Reducing the frequency of freezes in El Capitan

My iMac appears to be one of the models which has been suffering from sporadic freezing since I installed OS X 10.11.4. Since then, I have been trying different suggested remedies, and think that I may have come across one way of reducing the frequency of freezing. If your Mac is affected, I suggest you might like to give it a go.

A week ago, for no particular reason, my Mac froze and restarted twice within twenty-four hours. It had not done that before – usually these problems occurred every three or four days. What was also unusual this time was that both freezes occurred when there were no apps open other than the Finder, and the display was sleeping, in the small hours when I too was asleep. On both occasions, when it automatically restarted, the log filled with a ridiculous number of warnings and errors, at a rate of over 4000 an hour.

This drove me to perform some radical surgery on /System/Library and /Library, to try to prevent such frequent and loquacious problems. Things seem to be better now, and sometimes it can even take more than twelve hours to accumulate 4000 log entries. Here is what I did.

I created a folder in my ~/Documents folder named OldCruft. This holds copies of extensions and other items which I have removed from Library folders. Within that, I have a folder named libext, for example, which holds KEXT files which I have removed from /Library/Extensions. It is worth doing this in case you need to reverse any of these steps. The alternative will be to install the 10.11.5 Combo updater, or even OS X itself.

First I removed known old and wobbly items, such as the various files supporting my X-Rite ColorMunki Design hardware. These are already known to cause startup crashes on occasion, and I am afraid must go first in order to stabilise OS X.

I then removed each of the following files, by first copying them to their respective folder in OldCruft, then trashing the original:

  • from /Library/Extensions: ACS6x.kext, ArcMSR.kext, ATTOCelerityFC8.kext, ATTOExpressSASHBA2.kext, ATTOExpressSASRAID2.kext, CalDigitHDProDrv.kext, HighPointIOP.kext, HighPointRR.kext, Pen Tablet.kext, SoftRAID.kext, SoundflowerSigned.kext;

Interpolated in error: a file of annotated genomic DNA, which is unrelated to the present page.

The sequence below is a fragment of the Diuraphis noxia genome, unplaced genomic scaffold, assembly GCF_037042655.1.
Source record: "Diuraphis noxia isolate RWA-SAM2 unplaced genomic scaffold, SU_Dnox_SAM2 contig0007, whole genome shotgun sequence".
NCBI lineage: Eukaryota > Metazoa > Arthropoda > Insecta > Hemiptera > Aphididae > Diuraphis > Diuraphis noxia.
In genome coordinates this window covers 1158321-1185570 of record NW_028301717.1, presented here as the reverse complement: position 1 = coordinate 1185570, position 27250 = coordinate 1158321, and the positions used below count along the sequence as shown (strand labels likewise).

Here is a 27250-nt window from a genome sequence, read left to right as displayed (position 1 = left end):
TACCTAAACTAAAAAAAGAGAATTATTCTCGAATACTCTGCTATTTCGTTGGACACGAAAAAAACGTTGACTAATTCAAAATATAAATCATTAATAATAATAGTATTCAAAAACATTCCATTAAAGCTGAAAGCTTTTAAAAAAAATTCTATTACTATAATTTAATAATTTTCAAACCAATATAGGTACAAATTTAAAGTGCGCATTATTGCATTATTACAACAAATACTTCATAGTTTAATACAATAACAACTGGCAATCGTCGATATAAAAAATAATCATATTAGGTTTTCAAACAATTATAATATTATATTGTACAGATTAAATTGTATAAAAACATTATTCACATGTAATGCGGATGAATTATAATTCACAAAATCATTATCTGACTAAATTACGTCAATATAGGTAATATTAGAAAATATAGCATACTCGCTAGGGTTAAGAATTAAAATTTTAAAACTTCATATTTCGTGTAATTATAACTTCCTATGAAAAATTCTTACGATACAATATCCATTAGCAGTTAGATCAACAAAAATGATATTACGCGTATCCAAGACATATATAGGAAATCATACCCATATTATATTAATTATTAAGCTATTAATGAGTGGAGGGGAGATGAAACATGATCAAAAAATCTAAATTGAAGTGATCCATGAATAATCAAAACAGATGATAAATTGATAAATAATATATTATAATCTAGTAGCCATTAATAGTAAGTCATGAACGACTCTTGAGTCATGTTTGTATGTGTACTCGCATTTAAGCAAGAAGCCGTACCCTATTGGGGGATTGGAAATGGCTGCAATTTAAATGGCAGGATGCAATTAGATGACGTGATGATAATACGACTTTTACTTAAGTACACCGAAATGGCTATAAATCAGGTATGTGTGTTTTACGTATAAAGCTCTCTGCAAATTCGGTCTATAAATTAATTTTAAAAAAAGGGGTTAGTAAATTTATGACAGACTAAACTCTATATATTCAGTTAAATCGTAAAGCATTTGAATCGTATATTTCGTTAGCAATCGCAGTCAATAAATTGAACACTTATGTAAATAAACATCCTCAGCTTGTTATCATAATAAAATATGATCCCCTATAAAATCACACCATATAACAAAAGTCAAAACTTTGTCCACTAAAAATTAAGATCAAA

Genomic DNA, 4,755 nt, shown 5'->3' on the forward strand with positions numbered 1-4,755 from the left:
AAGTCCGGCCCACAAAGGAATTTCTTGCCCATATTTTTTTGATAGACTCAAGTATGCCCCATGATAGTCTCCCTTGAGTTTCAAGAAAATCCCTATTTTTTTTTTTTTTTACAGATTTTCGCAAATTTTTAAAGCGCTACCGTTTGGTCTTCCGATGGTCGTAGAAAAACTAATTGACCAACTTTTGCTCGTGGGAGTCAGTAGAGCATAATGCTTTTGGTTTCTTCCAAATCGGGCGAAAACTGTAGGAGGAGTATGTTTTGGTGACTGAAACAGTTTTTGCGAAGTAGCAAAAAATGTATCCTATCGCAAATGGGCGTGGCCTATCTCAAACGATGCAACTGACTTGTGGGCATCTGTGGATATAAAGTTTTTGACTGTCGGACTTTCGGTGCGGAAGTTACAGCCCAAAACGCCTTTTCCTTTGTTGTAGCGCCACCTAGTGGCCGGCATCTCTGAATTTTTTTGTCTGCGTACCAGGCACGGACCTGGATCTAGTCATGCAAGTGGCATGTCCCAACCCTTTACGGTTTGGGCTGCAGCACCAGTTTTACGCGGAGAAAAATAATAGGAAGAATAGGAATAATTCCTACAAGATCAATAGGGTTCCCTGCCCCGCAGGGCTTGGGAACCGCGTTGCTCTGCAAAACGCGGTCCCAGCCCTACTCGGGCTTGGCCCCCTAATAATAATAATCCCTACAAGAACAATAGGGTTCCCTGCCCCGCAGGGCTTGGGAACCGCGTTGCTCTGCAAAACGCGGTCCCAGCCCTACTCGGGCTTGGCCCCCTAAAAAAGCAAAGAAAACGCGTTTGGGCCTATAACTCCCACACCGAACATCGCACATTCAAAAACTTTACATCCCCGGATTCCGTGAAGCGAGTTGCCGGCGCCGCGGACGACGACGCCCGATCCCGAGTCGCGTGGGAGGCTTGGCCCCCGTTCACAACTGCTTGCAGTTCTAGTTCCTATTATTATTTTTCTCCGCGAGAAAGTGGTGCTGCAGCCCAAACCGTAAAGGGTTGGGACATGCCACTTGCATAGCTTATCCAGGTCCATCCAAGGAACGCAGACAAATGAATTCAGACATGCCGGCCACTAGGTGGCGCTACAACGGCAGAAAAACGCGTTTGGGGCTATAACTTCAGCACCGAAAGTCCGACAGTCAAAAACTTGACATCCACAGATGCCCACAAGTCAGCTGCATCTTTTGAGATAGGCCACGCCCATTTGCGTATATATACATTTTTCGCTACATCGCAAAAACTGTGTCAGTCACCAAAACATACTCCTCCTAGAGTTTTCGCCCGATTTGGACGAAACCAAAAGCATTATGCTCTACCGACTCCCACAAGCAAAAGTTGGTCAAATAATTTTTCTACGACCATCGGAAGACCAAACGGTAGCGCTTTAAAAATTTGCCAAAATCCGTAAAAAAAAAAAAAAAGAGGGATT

• from /Library/Internet Plug-ins: AdobeExManDetect.plugin, GarminGpsControl.plugin, Google Earth plugins (all), Mathematica.plugin, OfficeLiveBrowser.plugin, Unity Web Player.plugin, all Wacom plugins, webclient.plugin;
  • from /Library/LaunchAgents: plists, com.xrite plists, and org.macosforge.xquartx plists;
  • from /Library/LaunchDaemons: plists, com.gopro plists, com.livescribe plists, com.leapmotion plists, com.tclementdev plists, com.xrite plists, and several more;
  • all non-standard preference panes from /Library/PreferencePanes;
  • from /System/Library/Extensions: all EyeTV kexts, hp_fax_io.kext, JMicronATA.kext, LivescribeSmartpen.kext, TabletDriverCFPlugin.bundle.

These are support files for third-party products, and most were probably migrated from my previous iMac. Many had creation dates earlier than 2014, a few were much older than that. Once they had been removed, I restarted my iMac.

Those who recall the dire warnings over what Apple’s SIP does and does not do may be surprised that you can remove third-party extensions and other files from /System/Library/Extensions and similar protected folders. The constraints imposed by SIP apply to Apple’s files: third-party extensions can still be removed, although you need to authenticate as an admin user first.

I should also point out that, although El Capitan screens kernel extensions and will disable many, all the above KEXTs are approved according to the current settings for that protection.

If you have been plagued by this problem with freezes, please try the above, and let us know whether it reduces the frequency of your problems.